Because I was teaching a communications course in a small-group setting, the assignment was modified to start with “Dear team, I got my A because…” and had to be delivered as a speech.  I went home and thought about what to write.  I’m a fairly decent public speaker, which is part of the reason I was selected to teach the class.  Yet, in order to push the students who were already good public speakers outside of their comfort zones, I wanted to model the kind of growth I expected them to achieve.

I asked myself, what is it that holds me back?  What kind of growth would I have to accomplish in order to earn an A?
Continue reading

The pursuit of happiness is not what you think.

“There is nothing you have to do, get, or be in order to be happy.  Happiness is hard-wired into you.  You cannot *not* be happy, because it is your innate nature.”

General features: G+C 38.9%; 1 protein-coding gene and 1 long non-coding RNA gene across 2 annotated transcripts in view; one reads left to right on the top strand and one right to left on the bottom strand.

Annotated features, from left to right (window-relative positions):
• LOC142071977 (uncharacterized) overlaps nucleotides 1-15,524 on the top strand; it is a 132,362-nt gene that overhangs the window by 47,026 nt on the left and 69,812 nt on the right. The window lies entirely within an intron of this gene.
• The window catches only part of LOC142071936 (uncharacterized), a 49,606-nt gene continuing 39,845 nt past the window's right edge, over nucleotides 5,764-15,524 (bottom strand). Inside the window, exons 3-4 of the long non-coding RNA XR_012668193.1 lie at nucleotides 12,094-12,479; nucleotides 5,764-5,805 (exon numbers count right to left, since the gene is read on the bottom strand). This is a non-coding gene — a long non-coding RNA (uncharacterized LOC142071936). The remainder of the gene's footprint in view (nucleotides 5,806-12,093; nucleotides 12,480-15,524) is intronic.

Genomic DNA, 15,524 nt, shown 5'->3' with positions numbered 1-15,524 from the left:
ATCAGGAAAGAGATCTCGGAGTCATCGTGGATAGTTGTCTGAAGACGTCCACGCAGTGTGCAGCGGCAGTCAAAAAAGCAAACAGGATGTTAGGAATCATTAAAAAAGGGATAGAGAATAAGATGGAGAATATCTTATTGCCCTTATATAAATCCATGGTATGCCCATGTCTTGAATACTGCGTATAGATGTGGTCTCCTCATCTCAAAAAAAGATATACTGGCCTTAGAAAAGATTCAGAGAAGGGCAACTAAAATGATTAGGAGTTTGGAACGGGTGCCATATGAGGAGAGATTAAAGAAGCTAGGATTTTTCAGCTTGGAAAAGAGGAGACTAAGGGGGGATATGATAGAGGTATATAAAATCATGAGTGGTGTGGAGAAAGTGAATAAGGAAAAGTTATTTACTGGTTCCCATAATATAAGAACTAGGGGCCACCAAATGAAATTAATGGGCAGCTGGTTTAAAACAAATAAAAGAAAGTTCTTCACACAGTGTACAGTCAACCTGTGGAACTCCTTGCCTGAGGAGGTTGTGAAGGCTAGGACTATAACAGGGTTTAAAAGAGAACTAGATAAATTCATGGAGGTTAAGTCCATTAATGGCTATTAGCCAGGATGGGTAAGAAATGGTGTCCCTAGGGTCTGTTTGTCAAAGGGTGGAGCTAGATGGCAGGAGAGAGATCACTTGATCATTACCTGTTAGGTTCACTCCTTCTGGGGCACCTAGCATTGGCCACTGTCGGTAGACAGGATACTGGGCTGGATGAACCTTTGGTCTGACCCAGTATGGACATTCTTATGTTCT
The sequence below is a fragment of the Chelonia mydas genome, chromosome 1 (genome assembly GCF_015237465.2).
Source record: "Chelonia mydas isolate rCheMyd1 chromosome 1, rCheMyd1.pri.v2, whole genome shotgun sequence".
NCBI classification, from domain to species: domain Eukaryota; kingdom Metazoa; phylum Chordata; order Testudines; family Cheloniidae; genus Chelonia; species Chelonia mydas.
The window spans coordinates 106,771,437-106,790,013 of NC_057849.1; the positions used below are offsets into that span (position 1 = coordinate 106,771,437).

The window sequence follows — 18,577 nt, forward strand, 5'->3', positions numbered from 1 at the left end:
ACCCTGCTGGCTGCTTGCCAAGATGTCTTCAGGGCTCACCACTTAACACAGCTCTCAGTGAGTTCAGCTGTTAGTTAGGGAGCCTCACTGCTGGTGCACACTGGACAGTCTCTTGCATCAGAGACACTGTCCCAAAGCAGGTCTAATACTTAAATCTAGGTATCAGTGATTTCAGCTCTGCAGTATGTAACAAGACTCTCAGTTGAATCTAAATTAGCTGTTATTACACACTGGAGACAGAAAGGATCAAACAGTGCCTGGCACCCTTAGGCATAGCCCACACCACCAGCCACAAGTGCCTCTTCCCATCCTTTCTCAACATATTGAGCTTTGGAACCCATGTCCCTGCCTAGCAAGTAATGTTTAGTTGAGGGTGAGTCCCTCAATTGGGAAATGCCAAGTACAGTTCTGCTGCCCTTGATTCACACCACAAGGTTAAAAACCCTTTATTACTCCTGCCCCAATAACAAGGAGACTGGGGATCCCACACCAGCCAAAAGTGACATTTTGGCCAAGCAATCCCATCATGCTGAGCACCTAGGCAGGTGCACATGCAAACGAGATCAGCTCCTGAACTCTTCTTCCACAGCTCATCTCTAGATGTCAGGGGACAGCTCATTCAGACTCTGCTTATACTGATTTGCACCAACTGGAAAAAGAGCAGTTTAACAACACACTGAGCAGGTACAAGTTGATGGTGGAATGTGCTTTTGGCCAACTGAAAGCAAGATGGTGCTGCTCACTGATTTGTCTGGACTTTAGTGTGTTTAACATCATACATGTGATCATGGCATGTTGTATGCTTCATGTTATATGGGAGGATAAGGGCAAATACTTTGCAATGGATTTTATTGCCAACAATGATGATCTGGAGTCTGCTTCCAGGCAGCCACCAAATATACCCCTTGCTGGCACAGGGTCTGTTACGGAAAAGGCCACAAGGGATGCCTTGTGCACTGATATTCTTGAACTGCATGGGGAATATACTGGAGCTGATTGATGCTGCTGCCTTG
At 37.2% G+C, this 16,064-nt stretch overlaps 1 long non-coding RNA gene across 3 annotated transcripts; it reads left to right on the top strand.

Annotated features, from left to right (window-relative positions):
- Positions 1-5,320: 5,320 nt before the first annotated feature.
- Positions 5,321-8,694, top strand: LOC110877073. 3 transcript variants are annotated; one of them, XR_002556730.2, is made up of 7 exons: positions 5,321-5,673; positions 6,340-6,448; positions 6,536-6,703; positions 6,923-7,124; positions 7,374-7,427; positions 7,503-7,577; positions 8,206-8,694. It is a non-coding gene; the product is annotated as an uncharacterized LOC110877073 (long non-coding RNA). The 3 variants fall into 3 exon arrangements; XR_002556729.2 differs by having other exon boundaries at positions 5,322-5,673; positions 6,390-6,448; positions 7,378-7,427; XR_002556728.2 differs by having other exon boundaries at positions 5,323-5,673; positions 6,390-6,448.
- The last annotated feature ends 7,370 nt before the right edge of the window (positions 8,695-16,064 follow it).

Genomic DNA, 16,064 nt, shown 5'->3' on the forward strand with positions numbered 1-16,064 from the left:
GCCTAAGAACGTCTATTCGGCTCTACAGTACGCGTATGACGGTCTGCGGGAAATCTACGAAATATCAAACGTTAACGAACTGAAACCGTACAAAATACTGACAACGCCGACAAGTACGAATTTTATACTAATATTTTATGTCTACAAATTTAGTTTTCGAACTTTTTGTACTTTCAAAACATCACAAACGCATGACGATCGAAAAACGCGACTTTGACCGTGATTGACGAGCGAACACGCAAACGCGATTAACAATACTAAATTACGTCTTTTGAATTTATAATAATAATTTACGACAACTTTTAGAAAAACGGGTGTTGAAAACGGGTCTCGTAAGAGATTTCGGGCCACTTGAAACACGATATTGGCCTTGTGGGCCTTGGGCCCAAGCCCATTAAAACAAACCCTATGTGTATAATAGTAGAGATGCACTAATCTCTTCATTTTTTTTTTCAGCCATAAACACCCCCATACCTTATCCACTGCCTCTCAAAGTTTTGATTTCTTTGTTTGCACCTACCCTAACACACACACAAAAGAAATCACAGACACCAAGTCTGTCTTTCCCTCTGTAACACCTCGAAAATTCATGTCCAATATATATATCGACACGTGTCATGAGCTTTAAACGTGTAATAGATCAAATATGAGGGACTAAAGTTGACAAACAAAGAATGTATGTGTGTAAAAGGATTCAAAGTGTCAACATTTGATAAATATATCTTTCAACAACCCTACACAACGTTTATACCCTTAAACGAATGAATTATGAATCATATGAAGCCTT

These are the words of Srikumar Rao, who I went to see speak at an alumni event last week.  Six months after I concluded a year of inspiration and deep introspection, I was in need of a psychological tune-up.  I went to see Dr. Srikumar Rao, because I had heard great things about his previous talks and his course, Creativity and Personal Mastery.  Bald, smiling, Indian, and a Ph.D. in marketing, he is a guru for type-A personalities.

But if happiness is my innate nature, why am I not feeling it right now?

“You do not feel happy, because you have spent your entire life learning to be unhappy.”

Type-As are a skeptical set.  But how do you *know* that happiness is my innate state?